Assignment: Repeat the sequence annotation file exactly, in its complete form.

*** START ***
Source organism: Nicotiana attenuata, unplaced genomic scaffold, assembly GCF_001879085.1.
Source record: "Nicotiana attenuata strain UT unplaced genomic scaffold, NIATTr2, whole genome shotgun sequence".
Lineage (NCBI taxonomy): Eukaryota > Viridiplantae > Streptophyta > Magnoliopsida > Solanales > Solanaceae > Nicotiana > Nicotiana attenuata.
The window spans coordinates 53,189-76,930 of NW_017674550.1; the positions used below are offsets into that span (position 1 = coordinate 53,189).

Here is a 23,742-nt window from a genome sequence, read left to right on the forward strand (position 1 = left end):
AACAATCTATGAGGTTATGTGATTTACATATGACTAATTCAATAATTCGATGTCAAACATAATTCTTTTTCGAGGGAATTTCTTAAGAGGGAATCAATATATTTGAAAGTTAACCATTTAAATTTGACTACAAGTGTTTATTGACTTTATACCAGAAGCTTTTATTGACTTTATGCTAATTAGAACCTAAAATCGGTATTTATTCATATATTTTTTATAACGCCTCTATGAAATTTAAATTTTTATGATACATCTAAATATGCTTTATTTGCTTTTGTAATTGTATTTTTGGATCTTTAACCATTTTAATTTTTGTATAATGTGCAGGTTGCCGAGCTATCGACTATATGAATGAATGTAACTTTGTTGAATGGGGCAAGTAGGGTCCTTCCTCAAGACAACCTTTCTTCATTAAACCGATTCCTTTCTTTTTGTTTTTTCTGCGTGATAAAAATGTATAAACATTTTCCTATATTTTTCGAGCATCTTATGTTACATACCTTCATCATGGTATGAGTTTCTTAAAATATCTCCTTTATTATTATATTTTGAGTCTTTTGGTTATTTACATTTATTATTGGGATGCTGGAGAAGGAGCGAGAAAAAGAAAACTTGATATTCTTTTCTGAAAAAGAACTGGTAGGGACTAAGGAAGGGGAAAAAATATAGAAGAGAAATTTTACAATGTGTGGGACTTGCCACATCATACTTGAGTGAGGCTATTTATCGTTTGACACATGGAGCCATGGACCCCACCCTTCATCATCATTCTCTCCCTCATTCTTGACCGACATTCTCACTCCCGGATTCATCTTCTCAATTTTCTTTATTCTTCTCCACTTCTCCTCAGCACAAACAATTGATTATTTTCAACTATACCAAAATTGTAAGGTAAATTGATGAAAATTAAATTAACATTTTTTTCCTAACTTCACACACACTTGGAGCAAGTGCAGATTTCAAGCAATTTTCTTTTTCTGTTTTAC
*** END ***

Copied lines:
Source organism: Nicotiana attenuata, unplaced genomic scaffold, assembly GCF_001879085.1.
Source record: "Nicotiana attenuata strain UT unplaced genomic scaffold, NIATTr2, whole genome shotgun sequence".
Lineage (NCBI taxonomy): Eukaryota > Viridiplantae > Streptophyta > Magnoliopsida > Solanales > Solanaceae > Nicotiana > Nicotiana attenuata.
The window spans coordinates 53,189-76,930 of NW_017674550.1; the positions used below are offsets into that span (position 1 = coordinate 53,189).

Here is a 23,742-nt window from a genome sequence, read left to right on the forward strand (position 1 = left end):
AACAATCTATGAGGTTATGTGATTTACATATGACTAATTCAATAATTCGATGTCAAACATAATTCTTTTTCGAGGGAATTTCTTAAGAGGGAATCAATATATTTGAAAGTTAACCATTTAAATTTGACTACAAGTGTTTATTGACTTTATACCAGAAGCTTTTATTGACTTTATGCTAATTAGAACCTAAAATCGGTATTTATTCATATATTTTTTATAACGCCTCTATGAAATTTAAATTTTTATGATACATCTAAATATGCTTTATTTGCTTTTGTAATTGTATTTTTGGATCTTTAACCATTTTAATTTTTGTATAATGTGCAGGTTGCCGAGCTATCGACTATATGAATGAATGTAACTTTGTTGAATGGGGCAAGTAGGGTCCTTCCTCAAGACAACCTTTCTTCATTAAACCGATTCCTTTCTTTTTGTTTTTTCTGCGTGATAAAAATGTATAAACATTTTCCTATATTTTTCGAGCATCTTATGTTACATACCTTCATCATGGTATGAGTTTCTTAAAATATCTCCTTTATTATTATATTTTGAGTCTTTTGGTTATTTACATTTATTATTGGGATGCTGGAGAAGGAGCGAGAAAAAGAAAACTTGATATTCTTTTCTGAAAAAGAACTGGTAGGGACTAAGGAAGGGGAAAAAATATAGAAGAGAAATTTTACAATGTGTGGGACTTGCCACATCATACTTGAGTGAGGCTATTTATCGTTTGACACATGGAGCCATGGACCCCACCCTTCATCATCATTCTCTCCCTCATTCTTGACCGACATTCTCACTCCCGGATTCATCTTCTCAATTTTCTTTATTCTTCTCCACTTCTCCTCAGCACAAACAATTGATTATTTTCAACTATACCAAAATTGTAAGGTAAATTGATGAAAATTAAATTAACATTTTTTTCCTAACTTCACACACACTTGGAGCAAGTGCAGATTTCAAGCAATTTTCTTTTTCTGTTTTAC